Alaska GOP Party's Ex-Chairman Says Group Wants Lisa Murkowski to Stop Running as a Republican

An ex-chairman for the Alaska Republican Party, Tuckerman Babcock, said Tuesday that the party no longer wants Senator Lisa Murkowski to run as a GOP candidate in the state.

"The party does not want Lisa Murkowski to be a Republican candidate," said Babcock, who also works on the GOP State Central Committee, according to the Associated Press.

Babcock's statements came after the Alaska GOP voted to censure Murkowski in a 53-17 vote on Saturday, the outlet reported. The censure followed Murkowski's vote to convict former President Donald Trump during his second impeachment trial last month.

"It went further than censure, which was strong," Babcock added on Tuesday. "But it also directed the party officials to recruit an opponent in the election and to the extent legally permissible, prevent Lisa Murkowski from running as a Republican in any election," he said.

Saturday's censure resolution identified multiple instances in which it said Murkowski's decisions were "contrary" to the state Republican Party's platform.

Those incidents ranged from her vote to convict Trump, to her decision to support President Joe Biden's nomination of New Mexico Rep. Deb Haaland to lead the Department of the Interior.

The censure also cited Murkowski's opposition to limiting abortion, voting against the repeal of the Affordable Care Act, opposing the appointment of Supreme Court Justice Brett Kavanaugh, and for speaking critically of Trump and demanding his resignation after the Capitol riot on January 6, the Associated Press reported.

Lisa Murkowski
An ex-chairman for the Alaska GOP said Tuesday that the party no longer wants Sen. Lisa Murkowski to run as a Republican candidate. Here, Murkowski questions Rep. Debra Haaland, (D-NM) President Joe Biden's nominee for Secretary of the Interior on February 24, 2021 in Washington, DC. Leigh Vogel-Pool/Getty Images

Since then, members of the state's GOP have said that they will seek to support a primary challenger against Murkowski, who is up for election in 2022. Kris Warren, a party chairman in Alaska's 23rd District, told the Anchorage Daily News on Monday that the party will seek a candidate who is "more in line" with its platform.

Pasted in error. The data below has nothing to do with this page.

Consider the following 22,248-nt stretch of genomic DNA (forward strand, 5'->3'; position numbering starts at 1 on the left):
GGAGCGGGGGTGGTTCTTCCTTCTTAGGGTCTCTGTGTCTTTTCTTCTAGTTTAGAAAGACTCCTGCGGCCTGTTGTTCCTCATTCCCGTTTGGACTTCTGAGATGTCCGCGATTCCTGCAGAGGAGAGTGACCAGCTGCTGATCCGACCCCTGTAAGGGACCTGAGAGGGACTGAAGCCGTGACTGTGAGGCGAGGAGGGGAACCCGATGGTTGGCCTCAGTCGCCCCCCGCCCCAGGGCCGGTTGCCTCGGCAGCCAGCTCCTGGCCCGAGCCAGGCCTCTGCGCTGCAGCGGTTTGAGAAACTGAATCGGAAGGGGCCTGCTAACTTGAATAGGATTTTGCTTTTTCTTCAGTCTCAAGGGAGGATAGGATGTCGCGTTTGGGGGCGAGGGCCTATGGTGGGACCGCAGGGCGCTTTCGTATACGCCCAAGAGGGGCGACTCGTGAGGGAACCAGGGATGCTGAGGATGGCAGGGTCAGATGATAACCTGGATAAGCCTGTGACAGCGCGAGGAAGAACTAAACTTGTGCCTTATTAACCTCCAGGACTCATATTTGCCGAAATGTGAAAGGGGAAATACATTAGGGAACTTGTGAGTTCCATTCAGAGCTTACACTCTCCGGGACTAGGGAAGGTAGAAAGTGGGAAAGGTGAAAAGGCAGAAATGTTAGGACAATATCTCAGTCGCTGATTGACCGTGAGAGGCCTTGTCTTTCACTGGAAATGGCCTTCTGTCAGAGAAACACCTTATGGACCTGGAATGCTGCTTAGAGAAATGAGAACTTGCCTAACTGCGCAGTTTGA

"We're looking for somebody else to be our U.S. Senator in 2022, and somebody who will be more in line with the Republican philosophy," Warren told the paper.

Murkowski was first appointed to represent Alaska in 2002 and was most recently re-elected in 2016 with roughly 44.5 percent of the votes cast in her state. Throughout Trump's presidency, the Alaska senator became known as one of few Republican lawmakers to publicly oppose the former president.

Last month, she joined just six other Republican senators in voting to convict Trump for inciting an insurrection.

Since then, five of them have faced formal censures or rebukes from GOP groups in the states they represent – highlighting an increasing divide between Republicans who do and do not support the former president's claims of election fraud.

Murkowski previously told reporters that she was aware her vote to convict Trump would likely meet pushback among members of her party in Alaska, but has since defended her decision.

"My obligation is to support the Constitution that I have pledged to uphold, and I will do that, even if it means that I have to oppose the direction of my state party," Murkowski said in Washington, D.C. last month, according to the Associated Press.

On Tuesday, Babcock said that the Alaska GOP decided to meet early in order to "encourage" another Republican candidate to run against Murkowski.

Though no specific contender has come forward, possible names that have floated around for primary challengers include Governor Mike Dunleavy and former Alaska Governor Sarah Palin, the Associated Press reported.

However, a new Alaska voting system that was approved last fall could help Murkowski make it onto the midterm election ballot even if she is not her party's top candidate.

Following the state's primary elections, the top four candidates will now advance to the statewide ballot, and a winner will be selected using a ranked-choice system. Murkowski has not yet announced if she will run for re-election, but she told Alaska Public Media earlier this year that she believes the new system may help her in the event that she does.

Newsweek contacted Murkowski and the Alaska GOP for additional comment, but did not hear back in time for publication.